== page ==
A group of Brussels citizens have formed a collective to address the issue of illegally-parked Bpost couriers in the Belgian capital, and they’ve come prepared with evidence of how extensive the problem is.
About a dozen Brussels residents are joining forces to address this issue, according to reporting from Bruzz, and they’re sharing an interactive map of wrongly-parked Bpost cars they’ve created, complete with photos.
In them, Bpost cars can be seen parked in cycling lanes and pedestrian crossings, or in ways that leave their vehicle blocking or even completely occupying a pavement.
“Experience has taught us that in the vast majority of cases, there were indeed many alternatives to parking on the footpath, the zebra crossing, or the bicycle path,” Bastien De Zutter, one of the initiators of the collective, told Bruzz.
“We often see in the photos that there was a parking space a few houses away, or that it was possible to stop on the carriageway. Finally, there is no shortage of garage doors, in front of which short stops are allowed.”
Consultations between Bpost and the cabinet of Elke Van den Brandt, Minister of Mobility, Public Works and Road Safety (Groen), are planned for September.
“Together we will try to reach a solution,” said Veerle Van Mierlo, spokesperson for Bpost.
The interactive map of wrongly parked Bpost cars has been maintained since 2018 and has 62 different examples with photos.
While the mail couriers certainly aren’t the only ones in Brussels to park in bike lanes or otherwise illegally, advocates say their status as an official Belgian postal service sets a poor example.
“It's mainly about Bpost cars because they are enormously visible on the public road,” said De Zutter.
“It is unfortunate because as a semi-governmental company you have to set an example. In this way, they create a climate in which parking wrongly is allowed.”
While Bpost says they also want a solution, they point out some of the difficulties couriers face in the capital: the nineteen different Brussels municipalities often have different parking policies; more packages are being delivered by car due to record highs in online orders as a result of the pandemic; and people don't want to wait for their mail and packages.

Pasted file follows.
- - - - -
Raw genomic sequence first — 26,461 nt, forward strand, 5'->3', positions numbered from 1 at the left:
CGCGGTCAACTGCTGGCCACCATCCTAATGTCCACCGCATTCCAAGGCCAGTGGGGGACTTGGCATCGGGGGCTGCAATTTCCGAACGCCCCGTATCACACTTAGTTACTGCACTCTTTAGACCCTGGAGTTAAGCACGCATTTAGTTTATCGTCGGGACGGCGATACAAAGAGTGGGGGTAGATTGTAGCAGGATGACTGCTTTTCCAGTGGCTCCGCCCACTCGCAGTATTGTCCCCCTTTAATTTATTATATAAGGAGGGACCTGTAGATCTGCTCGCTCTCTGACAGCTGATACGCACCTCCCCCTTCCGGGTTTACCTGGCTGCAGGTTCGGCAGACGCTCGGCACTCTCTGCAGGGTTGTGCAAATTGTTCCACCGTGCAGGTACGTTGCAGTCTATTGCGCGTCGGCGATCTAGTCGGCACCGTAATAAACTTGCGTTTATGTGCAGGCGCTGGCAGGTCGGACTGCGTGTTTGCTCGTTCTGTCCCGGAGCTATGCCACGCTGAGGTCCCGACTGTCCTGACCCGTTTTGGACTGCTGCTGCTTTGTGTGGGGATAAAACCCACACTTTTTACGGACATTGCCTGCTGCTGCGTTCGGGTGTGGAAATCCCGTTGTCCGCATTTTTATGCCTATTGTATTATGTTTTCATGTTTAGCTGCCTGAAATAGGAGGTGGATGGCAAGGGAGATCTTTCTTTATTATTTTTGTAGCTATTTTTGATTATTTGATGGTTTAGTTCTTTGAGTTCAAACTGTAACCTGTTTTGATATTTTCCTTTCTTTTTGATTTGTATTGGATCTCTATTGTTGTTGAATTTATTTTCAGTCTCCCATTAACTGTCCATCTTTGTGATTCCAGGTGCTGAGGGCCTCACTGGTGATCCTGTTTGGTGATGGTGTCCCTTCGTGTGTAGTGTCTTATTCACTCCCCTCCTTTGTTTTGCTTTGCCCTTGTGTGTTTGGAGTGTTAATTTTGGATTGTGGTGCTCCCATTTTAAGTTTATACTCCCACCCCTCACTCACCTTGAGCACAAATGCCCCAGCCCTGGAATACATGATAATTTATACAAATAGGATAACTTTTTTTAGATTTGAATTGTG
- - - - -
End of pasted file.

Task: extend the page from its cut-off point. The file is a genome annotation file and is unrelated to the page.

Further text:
“Applying for parking permits everywhere would be very expensive,” Van Mierlo said of the first point.
And parcel companies GLS and DPD also chimed in on the difficulties couriers face.
“Everyone wants their parcel in the mailbox as quickly as possible,” said Luc De Schrijver, GLS CEO.
“A courier cannot always find a free parking space and then walk a mile with a parcel. So people sometimes park where they're not supposed to.”
Frank Jahn, a board member for DPD Benelux (which holds around 15 percent of the Belgian market), agreed.
“If the drivers have to search for a parking space in every street for ten minutes, we can no longer deliver everyone's parcel on time,” Jahn said.
“The bad parking gives us a bad name, but we also want our customers to get their parcels on time. We struggle with this dilemma.”
But the citizens' collective says this dilemma is a false one and called on people to “not fall into that trap” as it sends the wrong signal to drivers and then nothing changes as a result.
The collective says that the issue is structurally embedded within parcel delivery companies.
“Pointing the finger at rushed couriers who are under pressure is pointless,” they argued.
“It’s up to the top management to face this dangerous situation and take action.”
The Brussels Times